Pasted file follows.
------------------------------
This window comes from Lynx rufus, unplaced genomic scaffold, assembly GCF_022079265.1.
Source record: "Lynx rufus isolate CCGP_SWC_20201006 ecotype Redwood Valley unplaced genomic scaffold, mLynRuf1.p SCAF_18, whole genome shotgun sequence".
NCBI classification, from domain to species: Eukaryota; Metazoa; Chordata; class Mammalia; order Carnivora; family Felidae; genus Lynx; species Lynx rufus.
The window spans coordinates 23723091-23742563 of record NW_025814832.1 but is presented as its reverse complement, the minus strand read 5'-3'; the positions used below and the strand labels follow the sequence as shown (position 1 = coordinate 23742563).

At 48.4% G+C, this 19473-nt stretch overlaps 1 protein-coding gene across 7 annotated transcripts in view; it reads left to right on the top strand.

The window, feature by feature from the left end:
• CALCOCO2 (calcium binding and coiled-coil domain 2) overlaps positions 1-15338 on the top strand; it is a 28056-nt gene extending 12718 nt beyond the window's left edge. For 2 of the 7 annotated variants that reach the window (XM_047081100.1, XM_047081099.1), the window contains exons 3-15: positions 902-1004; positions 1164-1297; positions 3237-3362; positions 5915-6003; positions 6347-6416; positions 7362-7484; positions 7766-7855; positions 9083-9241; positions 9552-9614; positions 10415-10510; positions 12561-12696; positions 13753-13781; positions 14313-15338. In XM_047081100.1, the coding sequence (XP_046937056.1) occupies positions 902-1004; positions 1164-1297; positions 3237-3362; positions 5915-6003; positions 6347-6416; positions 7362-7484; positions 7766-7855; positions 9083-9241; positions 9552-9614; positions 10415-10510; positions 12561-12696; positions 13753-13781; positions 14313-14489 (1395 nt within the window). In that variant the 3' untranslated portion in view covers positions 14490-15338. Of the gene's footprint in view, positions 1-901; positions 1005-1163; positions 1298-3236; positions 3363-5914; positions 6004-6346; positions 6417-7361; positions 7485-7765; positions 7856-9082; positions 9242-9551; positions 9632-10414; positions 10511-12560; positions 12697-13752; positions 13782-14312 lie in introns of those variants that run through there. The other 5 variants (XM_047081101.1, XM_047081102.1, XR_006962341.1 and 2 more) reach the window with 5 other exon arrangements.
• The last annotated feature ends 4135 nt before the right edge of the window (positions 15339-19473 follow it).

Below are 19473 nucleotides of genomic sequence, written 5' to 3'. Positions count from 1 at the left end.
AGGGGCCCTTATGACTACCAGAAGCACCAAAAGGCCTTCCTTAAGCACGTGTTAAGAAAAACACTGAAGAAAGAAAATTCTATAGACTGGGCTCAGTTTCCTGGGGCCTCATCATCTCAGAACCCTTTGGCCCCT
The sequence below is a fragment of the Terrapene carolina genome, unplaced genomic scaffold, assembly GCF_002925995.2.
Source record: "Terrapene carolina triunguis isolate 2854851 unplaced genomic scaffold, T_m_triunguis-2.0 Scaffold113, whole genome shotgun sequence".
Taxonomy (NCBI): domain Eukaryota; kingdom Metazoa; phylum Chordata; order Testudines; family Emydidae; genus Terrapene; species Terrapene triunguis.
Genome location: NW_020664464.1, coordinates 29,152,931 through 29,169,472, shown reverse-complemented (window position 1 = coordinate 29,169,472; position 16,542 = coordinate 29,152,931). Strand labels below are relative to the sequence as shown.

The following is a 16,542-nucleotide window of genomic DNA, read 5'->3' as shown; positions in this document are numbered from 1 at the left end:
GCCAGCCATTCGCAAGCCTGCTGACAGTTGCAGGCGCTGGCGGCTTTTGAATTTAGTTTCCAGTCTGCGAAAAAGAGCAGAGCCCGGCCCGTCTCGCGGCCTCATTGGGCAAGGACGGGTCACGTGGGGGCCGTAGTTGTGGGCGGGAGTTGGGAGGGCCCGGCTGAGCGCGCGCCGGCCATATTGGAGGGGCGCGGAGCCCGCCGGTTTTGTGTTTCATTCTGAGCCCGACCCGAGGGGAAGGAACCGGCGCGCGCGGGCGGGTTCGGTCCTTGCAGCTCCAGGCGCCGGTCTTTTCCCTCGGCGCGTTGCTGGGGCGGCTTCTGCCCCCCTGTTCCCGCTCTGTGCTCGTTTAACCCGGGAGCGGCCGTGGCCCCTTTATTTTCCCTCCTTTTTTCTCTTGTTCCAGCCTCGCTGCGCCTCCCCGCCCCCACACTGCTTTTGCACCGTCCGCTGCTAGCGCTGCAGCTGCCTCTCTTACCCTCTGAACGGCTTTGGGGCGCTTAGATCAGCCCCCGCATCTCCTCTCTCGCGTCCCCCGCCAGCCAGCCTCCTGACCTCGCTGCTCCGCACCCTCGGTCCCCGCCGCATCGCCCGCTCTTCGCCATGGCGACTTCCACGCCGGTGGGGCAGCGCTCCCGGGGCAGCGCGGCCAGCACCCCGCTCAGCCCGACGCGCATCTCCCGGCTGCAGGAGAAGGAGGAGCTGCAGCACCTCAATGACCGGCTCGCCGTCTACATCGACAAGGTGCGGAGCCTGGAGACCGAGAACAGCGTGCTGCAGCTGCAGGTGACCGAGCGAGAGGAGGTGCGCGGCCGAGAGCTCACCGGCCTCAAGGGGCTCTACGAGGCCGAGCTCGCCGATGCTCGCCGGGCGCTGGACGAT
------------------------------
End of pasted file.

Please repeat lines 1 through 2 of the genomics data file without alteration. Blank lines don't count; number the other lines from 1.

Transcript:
This window comes from Lynx rufus, unplaced genomic scaffold, assembly GCF_022079265.1.
Source record: "Lynx rufus isolate CCGP_SWC_20201006 ecotype Redwood Valley unplaced genomic scaffold, mLynRuf1.p SCAF_18, whole genome shotgun sequence".